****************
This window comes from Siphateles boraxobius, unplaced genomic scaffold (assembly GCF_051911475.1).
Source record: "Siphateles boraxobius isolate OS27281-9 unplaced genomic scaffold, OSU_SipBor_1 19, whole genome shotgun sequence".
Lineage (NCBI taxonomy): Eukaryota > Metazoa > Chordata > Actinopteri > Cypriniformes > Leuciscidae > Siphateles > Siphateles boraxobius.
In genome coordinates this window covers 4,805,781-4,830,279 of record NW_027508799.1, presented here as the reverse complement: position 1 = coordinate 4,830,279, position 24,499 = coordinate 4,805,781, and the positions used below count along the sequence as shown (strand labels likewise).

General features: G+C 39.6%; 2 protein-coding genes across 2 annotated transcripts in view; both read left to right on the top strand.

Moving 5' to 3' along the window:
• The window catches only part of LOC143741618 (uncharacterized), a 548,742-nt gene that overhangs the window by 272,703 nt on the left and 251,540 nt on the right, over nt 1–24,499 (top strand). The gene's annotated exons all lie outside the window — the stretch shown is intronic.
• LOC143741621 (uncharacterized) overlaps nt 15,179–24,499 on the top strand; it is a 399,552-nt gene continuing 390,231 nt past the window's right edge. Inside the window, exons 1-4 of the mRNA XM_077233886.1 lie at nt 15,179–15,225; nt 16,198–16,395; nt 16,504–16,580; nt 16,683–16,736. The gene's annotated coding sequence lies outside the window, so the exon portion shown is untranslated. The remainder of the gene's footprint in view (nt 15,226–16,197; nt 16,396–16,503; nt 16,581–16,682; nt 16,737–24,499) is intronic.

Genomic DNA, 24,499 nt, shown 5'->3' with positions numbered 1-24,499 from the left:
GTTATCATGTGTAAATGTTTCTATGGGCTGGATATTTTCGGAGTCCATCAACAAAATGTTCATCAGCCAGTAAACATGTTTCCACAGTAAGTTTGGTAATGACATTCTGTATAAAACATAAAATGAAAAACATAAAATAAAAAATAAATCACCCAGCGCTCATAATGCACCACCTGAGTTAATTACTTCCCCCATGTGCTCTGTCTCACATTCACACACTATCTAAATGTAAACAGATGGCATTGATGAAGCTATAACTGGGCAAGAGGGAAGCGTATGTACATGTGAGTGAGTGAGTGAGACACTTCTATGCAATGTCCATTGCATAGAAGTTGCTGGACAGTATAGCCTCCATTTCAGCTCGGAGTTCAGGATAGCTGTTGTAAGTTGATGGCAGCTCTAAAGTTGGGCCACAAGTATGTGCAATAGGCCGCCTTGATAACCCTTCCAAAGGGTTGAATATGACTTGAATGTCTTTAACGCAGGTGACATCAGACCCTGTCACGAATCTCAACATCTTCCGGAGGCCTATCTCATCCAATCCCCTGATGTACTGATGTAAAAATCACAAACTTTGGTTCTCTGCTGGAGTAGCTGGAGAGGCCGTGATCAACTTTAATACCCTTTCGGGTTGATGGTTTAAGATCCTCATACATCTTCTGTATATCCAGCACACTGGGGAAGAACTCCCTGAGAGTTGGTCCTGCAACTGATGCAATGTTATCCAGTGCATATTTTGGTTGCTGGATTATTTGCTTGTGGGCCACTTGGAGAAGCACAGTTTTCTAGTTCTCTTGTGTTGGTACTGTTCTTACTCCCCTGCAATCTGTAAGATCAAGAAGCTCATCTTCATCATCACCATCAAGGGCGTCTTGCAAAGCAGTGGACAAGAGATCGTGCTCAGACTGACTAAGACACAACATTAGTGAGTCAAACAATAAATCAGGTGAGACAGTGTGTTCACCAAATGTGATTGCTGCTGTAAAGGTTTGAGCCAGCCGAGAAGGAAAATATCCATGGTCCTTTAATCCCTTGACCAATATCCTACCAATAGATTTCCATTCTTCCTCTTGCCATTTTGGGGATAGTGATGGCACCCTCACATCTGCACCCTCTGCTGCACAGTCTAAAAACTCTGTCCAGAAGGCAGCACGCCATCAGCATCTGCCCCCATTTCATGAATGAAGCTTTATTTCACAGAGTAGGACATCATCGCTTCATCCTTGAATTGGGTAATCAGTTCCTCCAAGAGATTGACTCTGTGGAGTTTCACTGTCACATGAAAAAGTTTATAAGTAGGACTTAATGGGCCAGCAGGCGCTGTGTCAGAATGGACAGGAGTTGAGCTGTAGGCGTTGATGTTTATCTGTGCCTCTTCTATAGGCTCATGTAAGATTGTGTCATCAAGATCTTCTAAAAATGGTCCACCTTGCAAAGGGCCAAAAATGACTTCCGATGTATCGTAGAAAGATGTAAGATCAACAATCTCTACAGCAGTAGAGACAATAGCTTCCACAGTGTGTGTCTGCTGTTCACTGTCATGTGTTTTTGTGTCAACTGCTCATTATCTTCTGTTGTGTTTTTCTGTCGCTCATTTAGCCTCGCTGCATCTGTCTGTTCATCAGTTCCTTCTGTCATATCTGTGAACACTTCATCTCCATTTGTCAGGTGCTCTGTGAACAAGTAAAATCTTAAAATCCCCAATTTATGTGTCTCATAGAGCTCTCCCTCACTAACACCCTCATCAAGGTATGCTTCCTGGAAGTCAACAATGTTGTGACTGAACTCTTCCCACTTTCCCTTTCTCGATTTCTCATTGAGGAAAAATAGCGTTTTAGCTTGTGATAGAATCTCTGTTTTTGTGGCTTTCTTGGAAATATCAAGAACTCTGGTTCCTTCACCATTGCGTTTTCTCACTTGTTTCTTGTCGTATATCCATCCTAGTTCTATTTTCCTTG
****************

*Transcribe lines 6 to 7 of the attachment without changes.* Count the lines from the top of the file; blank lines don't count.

Moving 5' to 3' along the window:
• The window catches only part of LOC143741618 (uncharacterized), a 548,742-nt gene that overhangs the window by 272,703 nt on the left and 251,540 nt on the right, over nt 1–24,499 (top strand). The gene's annotated exons all lie outside the window — the stretch shown is intronic.